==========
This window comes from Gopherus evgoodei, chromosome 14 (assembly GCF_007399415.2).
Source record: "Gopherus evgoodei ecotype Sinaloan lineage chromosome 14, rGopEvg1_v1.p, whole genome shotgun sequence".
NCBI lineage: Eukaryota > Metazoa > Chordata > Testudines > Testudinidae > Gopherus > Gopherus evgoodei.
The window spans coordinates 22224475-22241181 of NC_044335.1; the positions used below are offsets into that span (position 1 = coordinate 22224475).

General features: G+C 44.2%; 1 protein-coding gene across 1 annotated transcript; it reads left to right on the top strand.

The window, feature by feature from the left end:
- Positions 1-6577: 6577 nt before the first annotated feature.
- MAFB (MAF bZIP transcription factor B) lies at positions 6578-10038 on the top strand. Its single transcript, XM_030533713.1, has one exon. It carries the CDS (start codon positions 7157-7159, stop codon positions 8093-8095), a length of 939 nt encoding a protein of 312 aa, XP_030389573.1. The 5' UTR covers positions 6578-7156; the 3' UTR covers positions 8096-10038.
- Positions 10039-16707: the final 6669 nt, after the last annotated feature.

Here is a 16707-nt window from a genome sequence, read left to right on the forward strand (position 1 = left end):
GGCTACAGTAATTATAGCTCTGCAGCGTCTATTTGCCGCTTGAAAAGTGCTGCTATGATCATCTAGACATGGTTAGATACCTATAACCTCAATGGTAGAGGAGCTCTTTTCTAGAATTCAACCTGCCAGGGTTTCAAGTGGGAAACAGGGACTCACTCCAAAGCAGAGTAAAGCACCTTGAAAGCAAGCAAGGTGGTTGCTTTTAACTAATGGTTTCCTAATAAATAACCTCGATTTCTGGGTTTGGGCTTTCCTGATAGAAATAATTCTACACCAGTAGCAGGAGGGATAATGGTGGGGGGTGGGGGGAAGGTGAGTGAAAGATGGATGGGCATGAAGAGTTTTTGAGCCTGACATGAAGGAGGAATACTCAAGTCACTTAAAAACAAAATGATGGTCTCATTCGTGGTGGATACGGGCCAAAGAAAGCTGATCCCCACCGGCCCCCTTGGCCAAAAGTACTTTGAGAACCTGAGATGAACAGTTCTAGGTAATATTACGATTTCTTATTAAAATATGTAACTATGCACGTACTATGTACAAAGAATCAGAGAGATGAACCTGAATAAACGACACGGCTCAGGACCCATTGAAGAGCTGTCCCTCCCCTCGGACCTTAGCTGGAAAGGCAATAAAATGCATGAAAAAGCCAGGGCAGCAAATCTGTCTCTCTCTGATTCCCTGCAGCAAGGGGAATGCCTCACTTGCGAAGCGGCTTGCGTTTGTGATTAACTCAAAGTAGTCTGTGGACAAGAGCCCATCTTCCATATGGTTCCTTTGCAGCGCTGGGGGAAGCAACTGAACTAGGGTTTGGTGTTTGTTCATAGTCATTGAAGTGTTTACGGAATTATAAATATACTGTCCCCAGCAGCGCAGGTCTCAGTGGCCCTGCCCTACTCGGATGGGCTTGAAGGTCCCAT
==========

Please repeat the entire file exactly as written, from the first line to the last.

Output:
This window comes from Gopherus evgoodei, chromosome 14 (assembly GCF_007399415.2).
Source record: "Gopherus evgoodei ecotype Sinaloan lineage chromosome 14, rGopEvg1_v1.p, whole genome shotgun sequence".
NCBI lineage: Eukaryota > Metazoa > Chordata > Testudines > Testudinidae > Gopherus > Gopherus evgoodei.
The window spans coordinates 22224475-22241181 of NC_044335.1; the positions used below are offsets into that span (position 1 = coordinate 22224475).

General features: G+C 44.2%; 1 protein-coding gene across 1 annotated transcript; it reads left to right on the top strand.

The window, feature by feature from the left end:
- Positions 1-6577: 6577 nt before the first annotated feature.
- MAFB (MAF bZIP transcription factor B) lies at positions 6578-10038 on the top strand. Its single transcript, XM_030533713.1, has one exon. It carries the CDS (start codon positions 7157-7159, stop codon positions 8093-8095), a length of 939 nt encoding a protein of 312 aa, XP_030389573.1. The 5' UTR covers positions 6578-7156; the 3' UTR covers positions 8096-10038.
- Positions 10039-16707: the final 6669 nt, after the last annotated feature.

Here is a 16707-nt window from a genome sequence, read left to right on the forward strand (position 1 = left end):
GGCTACAGTAATTATAGCTCTGCAGCGTCTATTTGCCGCTTGAAAAGTGCTGCTATGATCATCTAGACATGGTTAGATACCTATAACCTCAATGGTAGAGGAGCTCTTTTCTAGAATTCAACCTGCCAGGGTTTCAAGTGGGAAACAGGGACTCACTCCAAAGCAGAGTAAAGCACCTTGAAAGCAAGCAAGGTGGTTGCTTTTAACTAATGGTTTCCTAATAAATAACCTCGATTTCTGGGTTTGGGCTTTCCTGATAGAAATAATTCTACACCAGTAGCAGGAGGGATAATGGTGGGGGGTGGGGGGAAGGTGAGTGAAAGATGGATGGGCATGAAGAGTTTTTGAGCCTGACATGAAGGAGGAATACTCAAGTCACTTAAAAACAAAATGATGGTCTCATTCGTGGTGGATACGGGCCAAAGAAAGCTGATCCCCACCGGCCCCCTTGGCCAAAAGTACTTTGAGAACCTGAGATGAACAGTTCTAGGTAATATTACGATTTCTTATTAAAATATGTAACTATGCACGTACTATGTACAAAGAATCAGAGAGATGAACCTGAATAAACGACACGGCTCAGGACCCATTGAAGAGCTGTCCCTCCCCTCGGACCTTAGCTGGAAAGGCAATAAAATGCATGAAAAAGCCAGGGCAGCAAATCTGTCTCTCTCTGATTCCCTGCAGCAAGGGGAATGCCTCACTTGCGAAGCGGCTTGCGTTTGTGATTAACTCAAAGTAGTCTGTGGACAAGAGCCCATCTTCCATATGGTTCCTTTGCAGCGCTGGGGGAAGCAACTGAACTAGGGTTTGGTGTTTGTTCATAGTCATTGAAGTGTTTACGGAATTATAAATATACTGTCCCCAGCAGCGCAGGTCTCAGTGGCCCTGCCCTACTCGGATGGGCTTGAAGGTCCCAT